, Volume 95, Issue 2–3, pp 355–371 | Cite as

Controls of nitrogen isotope patterns in soil profiles

  • Erik A. Hobbie
  • Andrew P. Ouimette


To determine the dominant processes controlling nitrogen (N) dynamics in soils and increase insights into soil N cycling from nitrogen isotope (δ15N) data, patterns of 15N enrichment in soil profiles were compiled from studies on tropical, temperate, and boreal systems. The maximum 15N enrichment between litter and deeper soil layers varied strongly with mycorrhizal fungal association, averaging 9.6 ± 0.4‰ in ectomycorrhizal systems and 4.6 ± 0.5‰ in arbuscular mycorrhizal systems. The 15N enrichment varied little with mean annual temperature, precipitation, or nitrification rates. One main factor controlling 15N in soil profiles, fractionation against 15N during N transfer by mycorrhizal fungi to host plants, leads to 15N-depleted plant litter at the soil surface and 15N-enriched nitrogen of fungal origin at depth. The preferential preservation of 15N-enriched compounds during decomposition and stabilization is a second important factor. A third mechanism, N loss during nitrification and denitrification, may account for large 15N enrichments with depth in less N-limited forests and may account for soil profiles where maximum δ15N is at intermediate depths. Mixing among soil horizons should also decrease differences among soil horizons. We suggest that dynamic models of isotope distributions within soil profiles that can incorporate multiple processes could provide additional information about the history of nitrogen movements and transformations at a site.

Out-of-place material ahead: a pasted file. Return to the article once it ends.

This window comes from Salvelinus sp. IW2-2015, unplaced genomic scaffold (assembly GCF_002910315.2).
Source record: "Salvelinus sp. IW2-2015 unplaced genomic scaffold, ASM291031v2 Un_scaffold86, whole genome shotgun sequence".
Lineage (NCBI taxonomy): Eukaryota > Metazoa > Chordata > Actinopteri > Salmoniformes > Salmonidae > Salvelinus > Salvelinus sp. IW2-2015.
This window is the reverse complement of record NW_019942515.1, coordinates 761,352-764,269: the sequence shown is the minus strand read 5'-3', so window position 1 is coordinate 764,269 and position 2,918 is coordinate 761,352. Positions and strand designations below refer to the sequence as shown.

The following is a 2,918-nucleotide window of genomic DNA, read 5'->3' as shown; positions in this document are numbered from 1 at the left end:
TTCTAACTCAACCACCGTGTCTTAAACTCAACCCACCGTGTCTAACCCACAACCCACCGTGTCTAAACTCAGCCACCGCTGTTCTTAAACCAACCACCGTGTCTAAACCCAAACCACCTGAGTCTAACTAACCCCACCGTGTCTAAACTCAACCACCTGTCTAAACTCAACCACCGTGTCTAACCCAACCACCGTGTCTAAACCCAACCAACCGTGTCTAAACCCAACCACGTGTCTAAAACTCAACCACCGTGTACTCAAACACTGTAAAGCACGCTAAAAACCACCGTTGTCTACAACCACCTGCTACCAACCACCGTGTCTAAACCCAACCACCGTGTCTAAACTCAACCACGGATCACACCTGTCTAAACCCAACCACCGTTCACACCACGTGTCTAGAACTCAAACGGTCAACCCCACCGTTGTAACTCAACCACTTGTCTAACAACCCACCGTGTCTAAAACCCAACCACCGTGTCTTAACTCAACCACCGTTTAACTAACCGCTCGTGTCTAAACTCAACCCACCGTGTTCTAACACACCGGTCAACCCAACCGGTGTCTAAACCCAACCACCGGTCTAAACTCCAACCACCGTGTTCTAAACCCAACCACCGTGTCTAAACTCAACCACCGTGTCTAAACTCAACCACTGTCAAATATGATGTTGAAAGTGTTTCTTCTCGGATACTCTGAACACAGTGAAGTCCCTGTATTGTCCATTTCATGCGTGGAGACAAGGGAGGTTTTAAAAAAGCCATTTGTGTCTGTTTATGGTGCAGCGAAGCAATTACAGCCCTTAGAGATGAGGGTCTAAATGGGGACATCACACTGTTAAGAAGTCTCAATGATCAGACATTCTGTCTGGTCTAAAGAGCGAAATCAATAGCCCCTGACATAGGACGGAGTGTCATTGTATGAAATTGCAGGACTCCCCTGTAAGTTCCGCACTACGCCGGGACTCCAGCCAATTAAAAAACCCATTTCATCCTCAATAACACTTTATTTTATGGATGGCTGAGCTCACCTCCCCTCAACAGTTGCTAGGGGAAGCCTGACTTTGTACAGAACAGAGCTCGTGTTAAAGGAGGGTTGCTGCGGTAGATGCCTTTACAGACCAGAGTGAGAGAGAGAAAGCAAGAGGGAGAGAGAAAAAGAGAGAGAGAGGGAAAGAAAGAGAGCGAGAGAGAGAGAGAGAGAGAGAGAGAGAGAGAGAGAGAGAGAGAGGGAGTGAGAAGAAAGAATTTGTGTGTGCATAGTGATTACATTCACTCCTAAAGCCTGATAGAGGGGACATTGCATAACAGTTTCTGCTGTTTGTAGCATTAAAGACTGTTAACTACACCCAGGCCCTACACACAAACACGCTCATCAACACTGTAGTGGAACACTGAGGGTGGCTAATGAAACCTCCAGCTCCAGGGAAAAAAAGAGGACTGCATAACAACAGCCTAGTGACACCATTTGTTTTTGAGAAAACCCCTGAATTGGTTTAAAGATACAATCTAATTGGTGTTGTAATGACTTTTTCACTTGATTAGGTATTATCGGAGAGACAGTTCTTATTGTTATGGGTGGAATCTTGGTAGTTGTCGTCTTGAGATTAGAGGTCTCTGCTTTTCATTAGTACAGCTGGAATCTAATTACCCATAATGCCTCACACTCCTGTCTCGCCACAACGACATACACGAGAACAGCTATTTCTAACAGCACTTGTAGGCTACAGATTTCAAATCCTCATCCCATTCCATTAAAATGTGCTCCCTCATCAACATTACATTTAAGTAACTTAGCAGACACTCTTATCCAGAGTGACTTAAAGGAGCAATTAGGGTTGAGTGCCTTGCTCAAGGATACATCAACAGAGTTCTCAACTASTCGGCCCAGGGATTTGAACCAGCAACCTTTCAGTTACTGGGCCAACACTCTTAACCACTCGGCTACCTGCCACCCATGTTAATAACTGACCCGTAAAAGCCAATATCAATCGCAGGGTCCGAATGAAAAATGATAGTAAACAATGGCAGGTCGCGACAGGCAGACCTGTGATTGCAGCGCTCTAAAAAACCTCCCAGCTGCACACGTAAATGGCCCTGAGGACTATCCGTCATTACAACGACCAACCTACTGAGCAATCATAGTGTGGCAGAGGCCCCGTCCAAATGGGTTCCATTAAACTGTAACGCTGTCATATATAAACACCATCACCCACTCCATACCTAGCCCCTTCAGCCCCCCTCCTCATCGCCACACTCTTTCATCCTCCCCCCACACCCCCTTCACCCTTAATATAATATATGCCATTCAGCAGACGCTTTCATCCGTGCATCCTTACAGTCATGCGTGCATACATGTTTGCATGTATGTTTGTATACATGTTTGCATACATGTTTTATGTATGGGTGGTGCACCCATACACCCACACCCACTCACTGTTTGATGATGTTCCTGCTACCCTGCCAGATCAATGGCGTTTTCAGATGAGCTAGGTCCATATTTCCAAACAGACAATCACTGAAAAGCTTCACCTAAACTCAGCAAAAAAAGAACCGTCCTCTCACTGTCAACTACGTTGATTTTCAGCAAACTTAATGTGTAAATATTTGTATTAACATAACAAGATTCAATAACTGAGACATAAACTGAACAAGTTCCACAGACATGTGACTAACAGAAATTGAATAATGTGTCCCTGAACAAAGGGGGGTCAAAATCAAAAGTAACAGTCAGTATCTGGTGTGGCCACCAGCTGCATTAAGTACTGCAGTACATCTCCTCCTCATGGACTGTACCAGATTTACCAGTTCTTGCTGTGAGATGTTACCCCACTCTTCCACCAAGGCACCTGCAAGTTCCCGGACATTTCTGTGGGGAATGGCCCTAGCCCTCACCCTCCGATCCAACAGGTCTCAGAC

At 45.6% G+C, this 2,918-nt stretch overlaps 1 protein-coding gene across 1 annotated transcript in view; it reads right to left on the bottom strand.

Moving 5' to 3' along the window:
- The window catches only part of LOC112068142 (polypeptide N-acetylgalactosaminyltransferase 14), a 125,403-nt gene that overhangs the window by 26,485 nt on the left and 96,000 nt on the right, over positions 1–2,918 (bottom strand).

Nitrogen isotopes Soil horizons Isotopic fractionation Modeling Mycorrhizal fungi Soil mixing Denitrification 



We thank Ben Houlton and two anonymous reviewers for useful comments on an earlier version of the manuscript. This work was suported by NSF grant DEB-0614266.

Supplementary material

10533_2009_9328_MOESM1_ESM.xls (68 kb)
(XLS 67 kb)


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© Springer Science+Business Media B.V. 2009

Authors and Affiliations

  1. 1.Complex Systems Research CenterUniversity of New HampshireDurhamUSA

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